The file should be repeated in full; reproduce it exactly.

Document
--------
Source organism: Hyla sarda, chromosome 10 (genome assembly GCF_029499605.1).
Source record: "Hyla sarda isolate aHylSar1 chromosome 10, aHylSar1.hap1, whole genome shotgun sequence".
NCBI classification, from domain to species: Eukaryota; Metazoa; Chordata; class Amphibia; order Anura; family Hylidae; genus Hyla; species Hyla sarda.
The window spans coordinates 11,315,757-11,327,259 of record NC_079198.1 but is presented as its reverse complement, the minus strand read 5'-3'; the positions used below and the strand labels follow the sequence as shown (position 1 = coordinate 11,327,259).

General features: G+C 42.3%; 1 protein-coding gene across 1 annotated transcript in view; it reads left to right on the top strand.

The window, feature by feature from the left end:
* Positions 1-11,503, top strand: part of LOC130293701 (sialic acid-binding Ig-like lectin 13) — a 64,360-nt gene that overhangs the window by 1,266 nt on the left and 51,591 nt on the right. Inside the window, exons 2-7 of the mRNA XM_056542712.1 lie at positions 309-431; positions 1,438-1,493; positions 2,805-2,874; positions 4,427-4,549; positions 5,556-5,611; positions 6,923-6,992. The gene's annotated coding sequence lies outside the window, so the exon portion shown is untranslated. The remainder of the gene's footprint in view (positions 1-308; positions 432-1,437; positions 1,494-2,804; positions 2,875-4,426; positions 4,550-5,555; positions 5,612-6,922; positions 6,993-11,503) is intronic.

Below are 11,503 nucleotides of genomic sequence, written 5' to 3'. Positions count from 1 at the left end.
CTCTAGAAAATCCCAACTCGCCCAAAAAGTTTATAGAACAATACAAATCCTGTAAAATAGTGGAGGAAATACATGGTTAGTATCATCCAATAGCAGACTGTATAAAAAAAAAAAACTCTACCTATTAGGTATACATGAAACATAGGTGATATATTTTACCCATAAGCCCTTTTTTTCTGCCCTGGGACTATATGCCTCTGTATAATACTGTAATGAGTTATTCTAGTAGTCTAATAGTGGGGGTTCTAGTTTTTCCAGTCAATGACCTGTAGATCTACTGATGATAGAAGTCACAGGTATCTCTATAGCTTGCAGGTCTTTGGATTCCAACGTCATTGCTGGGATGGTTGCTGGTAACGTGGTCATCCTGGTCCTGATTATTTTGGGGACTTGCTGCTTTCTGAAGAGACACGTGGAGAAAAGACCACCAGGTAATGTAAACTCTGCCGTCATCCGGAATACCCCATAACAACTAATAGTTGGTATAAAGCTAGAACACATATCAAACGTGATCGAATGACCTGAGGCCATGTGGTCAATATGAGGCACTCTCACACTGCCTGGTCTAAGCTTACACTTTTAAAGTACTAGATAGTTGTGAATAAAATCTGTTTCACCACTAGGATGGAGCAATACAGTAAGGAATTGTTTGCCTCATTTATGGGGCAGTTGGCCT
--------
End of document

Source organism: Hyla sarda, chromosome 10 (genome assembly GCF_029499605.1).
Source record: "Hyla sarda isolate aHylSar1 chromosome 10, aHylSar1.hap1, whole genome shotgun sequence".
NCBI classification, from domain to species: Eukaryota; Metazoa; Chordata; class Amphibia; order Anura; family Hylidae; genus Hyla; species Hyla sarda.
The window spans coordinates 11,315,757-11,327,259 of record NC_079198.1 but is presented as its reverse complement, the minus strand read 5'-3'; the positions used below and the strand labels follow the sequence as shown (position 1 = coordinate 11,327,259).

General features: G+C 42.3%; 1 protein-coding gene across 1 annotated transcript in view; it reads left to right on the top strand.

The window, feature by feature from the left end:
* Positions 1-11,503, top strand: part of LOC130293701 (sialic acid-binding Ig-like lectin 13) — a 64,360-nt gene that overhangs the window by 1,266 nt on the left and 51,591 nt on the right. Inside the window, exons 2-7 of the mRNA XM_056542712.1 lie at positions 309-431; positions 1,438-1,493; positions 2,805-2,874; positions 4,427-4,549; positions 5,556-5,611; positions 6,923-6,992. The gene's annotated coding sequence lies outside the window, so the exon portion shown is untranslated. The remainder of the gene's footprint in view (positions 1-308; positions 432-1,437; positions 1,494-2,804; positions 2,875-4,426; positions 4,550-5,555; positions 5,612-6,922; positions 6,993-11,503) is intronic.

Below are 11,503 nucleotides of genomic sequence, written 5' to 3'. Positions count from 1 at the left end.
CTCTAGAAAATCCCAACTCGCCCAAAAAGTTTATAGAACAATACAAATCCTGTAAAATAGTGGAGGAAATACATGGTTAGTATCATCCAATAGCAGACTGTATAAAAAAAAAAAACTCTACCTATTAGGTATACATGAAACATAGGTGATATATTTTACCCATAAGCCCTTTTTTTCTGCCCTGGGACTATATGCCTCTGTATAATACTGTAATGAGTTATTCTAGTAGTCTAATAGTGGGGGTTCTAGTTTTTCCAGTCAATGACCTGTAGATCTACTGATGATAGAAGTCACAGGTATCTCTATAGCTTGCAGGTCTTTGGATTCCAACGTCATTGCTGGGATGGTTGCTGGTAACGTGGTCATCCTGGTCCTGATTATTTTGGGGACTTGCTGCTTTCTGAAGAGACACGTGGAGAAAAGACCACCAGGTAATGTAAACTCTGCCGTCATCCGGAATACCCCATAACAACTAATAGTTGGTATAAAGCTAGAACACATATCAAACGTGATCGAATGACCTGAGGCCATGTGGTCAATATGAGGCACTCTCACACTGCCTGGTCTAAGCTTACACTTTTAAAGTACTAGATAGTTGTGAATAAAATCTGTTTCACCACTAGGATGGAGCAATACAGTAAGGAATTGTTTGCCTCATTTATGGGGCAGTTGGCCT